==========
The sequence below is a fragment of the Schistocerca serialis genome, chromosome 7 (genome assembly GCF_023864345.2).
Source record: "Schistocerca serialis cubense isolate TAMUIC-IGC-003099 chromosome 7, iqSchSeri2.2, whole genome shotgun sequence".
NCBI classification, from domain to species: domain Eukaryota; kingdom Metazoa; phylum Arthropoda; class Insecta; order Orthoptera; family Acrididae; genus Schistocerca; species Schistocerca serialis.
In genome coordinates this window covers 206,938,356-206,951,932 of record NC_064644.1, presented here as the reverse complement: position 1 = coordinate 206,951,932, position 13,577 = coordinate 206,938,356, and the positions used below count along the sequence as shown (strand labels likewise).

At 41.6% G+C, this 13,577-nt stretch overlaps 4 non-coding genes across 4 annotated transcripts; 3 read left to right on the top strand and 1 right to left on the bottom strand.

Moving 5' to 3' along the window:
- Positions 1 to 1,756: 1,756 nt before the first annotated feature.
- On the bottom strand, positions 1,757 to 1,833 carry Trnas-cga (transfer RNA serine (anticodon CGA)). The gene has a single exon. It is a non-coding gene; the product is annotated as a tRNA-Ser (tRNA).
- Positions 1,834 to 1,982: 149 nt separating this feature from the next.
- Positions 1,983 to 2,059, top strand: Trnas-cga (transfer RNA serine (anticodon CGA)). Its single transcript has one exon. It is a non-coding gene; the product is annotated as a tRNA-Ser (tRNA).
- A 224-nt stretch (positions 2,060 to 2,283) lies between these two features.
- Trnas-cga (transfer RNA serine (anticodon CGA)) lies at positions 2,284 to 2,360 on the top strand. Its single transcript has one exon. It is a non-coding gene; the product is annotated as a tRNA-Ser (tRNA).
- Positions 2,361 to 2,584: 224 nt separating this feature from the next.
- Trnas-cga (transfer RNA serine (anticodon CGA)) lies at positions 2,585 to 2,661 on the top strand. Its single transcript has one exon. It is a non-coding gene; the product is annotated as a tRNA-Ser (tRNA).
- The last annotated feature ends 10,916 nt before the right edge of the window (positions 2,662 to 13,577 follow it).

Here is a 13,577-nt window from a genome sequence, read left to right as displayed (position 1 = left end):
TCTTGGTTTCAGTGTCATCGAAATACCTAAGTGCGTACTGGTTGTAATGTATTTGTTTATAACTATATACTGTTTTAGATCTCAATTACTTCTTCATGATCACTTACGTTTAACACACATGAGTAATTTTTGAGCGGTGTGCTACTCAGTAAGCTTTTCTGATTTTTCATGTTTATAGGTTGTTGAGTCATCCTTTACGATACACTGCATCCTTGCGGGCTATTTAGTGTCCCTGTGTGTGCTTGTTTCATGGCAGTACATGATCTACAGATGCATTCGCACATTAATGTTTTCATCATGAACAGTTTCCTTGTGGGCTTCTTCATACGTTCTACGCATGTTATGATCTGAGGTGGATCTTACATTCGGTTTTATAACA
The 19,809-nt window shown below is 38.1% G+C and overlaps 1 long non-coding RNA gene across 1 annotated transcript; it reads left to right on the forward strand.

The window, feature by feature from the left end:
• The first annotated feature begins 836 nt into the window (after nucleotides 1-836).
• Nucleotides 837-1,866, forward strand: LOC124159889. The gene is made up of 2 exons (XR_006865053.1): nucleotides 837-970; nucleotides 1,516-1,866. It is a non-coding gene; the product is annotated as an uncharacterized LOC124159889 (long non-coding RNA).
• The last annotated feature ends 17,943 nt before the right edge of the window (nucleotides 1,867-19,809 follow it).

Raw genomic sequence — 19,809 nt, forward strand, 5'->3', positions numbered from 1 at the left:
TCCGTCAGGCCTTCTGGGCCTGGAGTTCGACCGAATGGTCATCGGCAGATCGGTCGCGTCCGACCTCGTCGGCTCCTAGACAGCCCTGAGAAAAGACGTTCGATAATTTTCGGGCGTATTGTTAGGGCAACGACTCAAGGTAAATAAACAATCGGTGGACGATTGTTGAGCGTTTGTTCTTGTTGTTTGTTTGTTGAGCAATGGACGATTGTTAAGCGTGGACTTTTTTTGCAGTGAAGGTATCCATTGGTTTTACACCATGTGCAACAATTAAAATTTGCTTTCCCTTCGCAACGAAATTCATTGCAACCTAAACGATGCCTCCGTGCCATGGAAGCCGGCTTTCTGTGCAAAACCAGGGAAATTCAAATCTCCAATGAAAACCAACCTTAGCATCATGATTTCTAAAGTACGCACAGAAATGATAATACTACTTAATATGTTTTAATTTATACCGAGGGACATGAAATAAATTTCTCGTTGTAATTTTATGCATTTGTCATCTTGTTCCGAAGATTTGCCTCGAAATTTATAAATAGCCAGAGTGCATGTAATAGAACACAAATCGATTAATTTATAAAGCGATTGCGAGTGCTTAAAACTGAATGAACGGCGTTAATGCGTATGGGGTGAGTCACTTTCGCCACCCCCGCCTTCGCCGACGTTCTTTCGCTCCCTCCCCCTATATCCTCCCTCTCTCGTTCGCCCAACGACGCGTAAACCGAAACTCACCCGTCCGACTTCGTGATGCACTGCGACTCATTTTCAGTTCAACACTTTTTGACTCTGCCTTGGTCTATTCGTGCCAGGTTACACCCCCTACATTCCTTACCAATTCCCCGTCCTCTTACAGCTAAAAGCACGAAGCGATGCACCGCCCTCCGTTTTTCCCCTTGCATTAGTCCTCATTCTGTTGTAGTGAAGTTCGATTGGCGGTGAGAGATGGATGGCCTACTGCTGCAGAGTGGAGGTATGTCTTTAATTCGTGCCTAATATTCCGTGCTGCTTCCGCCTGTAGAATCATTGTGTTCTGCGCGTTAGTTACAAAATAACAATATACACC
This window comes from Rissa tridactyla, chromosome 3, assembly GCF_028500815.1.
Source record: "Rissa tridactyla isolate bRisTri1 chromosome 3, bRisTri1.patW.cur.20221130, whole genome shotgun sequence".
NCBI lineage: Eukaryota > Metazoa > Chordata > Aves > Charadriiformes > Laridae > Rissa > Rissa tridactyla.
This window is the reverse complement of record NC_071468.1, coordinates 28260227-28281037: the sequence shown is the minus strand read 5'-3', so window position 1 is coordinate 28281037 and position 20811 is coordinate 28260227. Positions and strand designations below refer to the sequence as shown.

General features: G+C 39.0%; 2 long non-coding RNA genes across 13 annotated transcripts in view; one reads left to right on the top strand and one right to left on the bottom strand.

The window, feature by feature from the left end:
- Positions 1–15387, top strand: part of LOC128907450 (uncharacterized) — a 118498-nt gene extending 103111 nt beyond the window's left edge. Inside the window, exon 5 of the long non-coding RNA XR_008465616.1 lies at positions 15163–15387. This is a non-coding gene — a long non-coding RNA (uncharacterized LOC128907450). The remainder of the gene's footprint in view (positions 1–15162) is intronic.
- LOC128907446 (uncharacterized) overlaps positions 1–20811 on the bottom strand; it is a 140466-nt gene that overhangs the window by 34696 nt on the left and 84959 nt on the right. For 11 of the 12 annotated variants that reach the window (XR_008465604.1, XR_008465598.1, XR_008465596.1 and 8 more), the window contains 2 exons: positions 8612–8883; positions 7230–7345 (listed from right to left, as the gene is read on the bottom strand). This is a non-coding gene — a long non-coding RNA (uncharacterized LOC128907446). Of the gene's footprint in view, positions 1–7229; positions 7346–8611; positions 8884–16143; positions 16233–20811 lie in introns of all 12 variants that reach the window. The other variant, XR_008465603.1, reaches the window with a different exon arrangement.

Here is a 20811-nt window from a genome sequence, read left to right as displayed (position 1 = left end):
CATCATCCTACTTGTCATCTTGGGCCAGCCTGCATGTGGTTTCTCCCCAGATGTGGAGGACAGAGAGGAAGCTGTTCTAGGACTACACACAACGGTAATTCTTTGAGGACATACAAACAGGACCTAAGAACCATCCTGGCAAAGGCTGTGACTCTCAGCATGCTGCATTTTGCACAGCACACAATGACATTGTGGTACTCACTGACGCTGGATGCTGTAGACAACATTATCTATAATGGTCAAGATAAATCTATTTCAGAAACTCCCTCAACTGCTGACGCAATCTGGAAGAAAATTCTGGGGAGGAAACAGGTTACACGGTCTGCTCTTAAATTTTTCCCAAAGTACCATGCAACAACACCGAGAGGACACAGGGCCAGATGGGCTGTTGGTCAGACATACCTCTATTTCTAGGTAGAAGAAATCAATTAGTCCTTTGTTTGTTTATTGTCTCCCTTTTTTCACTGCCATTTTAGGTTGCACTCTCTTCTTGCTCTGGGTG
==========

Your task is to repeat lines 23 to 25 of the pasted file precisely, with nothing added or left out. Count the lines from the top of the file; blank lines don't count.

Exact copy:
Raw genomic sequence — 19,809 nt, forward strand, 5'->3', positions numbered from 1 at the left:
TCCGTCAGGCCTTCTGGGCCTGGAGTTCGACCGAATGGTCATCGGCAGATCGGTCGCGTCCGACCTCGTCGGCTCCTAGACAGCCCTGAGAAAAGACGTTCGATAATTTTCGGGCGTATTGTTAGGGCAACGACTCAAGGTAAATAAACAATCGGTGGACGATTGTTGAGCGTTTGTTCTTGTTGTTTGTTTGTTGAGCAATGGACGATTGTTAAGCGTGGACTTTTTTTGCAGTGAAGGTATCCATTGGTTTTACACCATGTGCAACAATTAAAATTTGCTTTCCCTTCGCAACGAAATTCATTGCAACCTAAACGATGCCTCCGTGCCATGGAAGCCGGCTTTCTGTGCAAAACCAGGGAAATTCAAATCTCCAATGAAAACCAACCTTAGCATCATGATTTCTAAAGTACGCACAGAAATGATAATACTACTTAATATGTTTTAATTTATACCGAGGGACATGAAATAAATTTCTCGTTGTAATTTTATGCATTTGTCATCTTGTTCCGAAGATTTGCCTCGAAATTTATAAATAGCCAGAGTGCATGTAATAGAACACAAATCGATTAATTTATAAAGCGATTGCGAGTGCTTAAAACTGAATGAACGGCGTTAATGCGTATGGGGTGAGTCACTTTCGCCACCCCCGCCTTCGCCGACGTTCTTTCGCTCCCTCCCCCTATATCCTCCCTCTCTCGTTCGCCCAACGACGCGTAAACCGAAACTCACCCGTCCGACTTCGTGATGCACTGCGACTCATTTTCAGTTCAACACTTTTTGACTCTGCCTTGGTCTATTCGTGCCAGGTTACACCCCCTACATTCCTTACCAATTCCCCGTCCTCTTACAGCTAAAAGCACGAAGCGATGCACCGCCCTCCGTTTTTCCCCTTGCATTAGTCCTCATTCTGTTGTAGTGAAGTTCGATTGGCGGTGAGAGATGGATGGCCTACTGCTGCAGAGTGGAGGTATGTCTTTAATTCGTGCCTAATATTCCGTGCTGCTTCCGCCTGTAGAATCATTGTGTTCTGCGCGTTAGTTACAAAATAACAATATACACC
This window comes from Rissa tridactyla, chromosome 3, assembly GCF_028500815.1.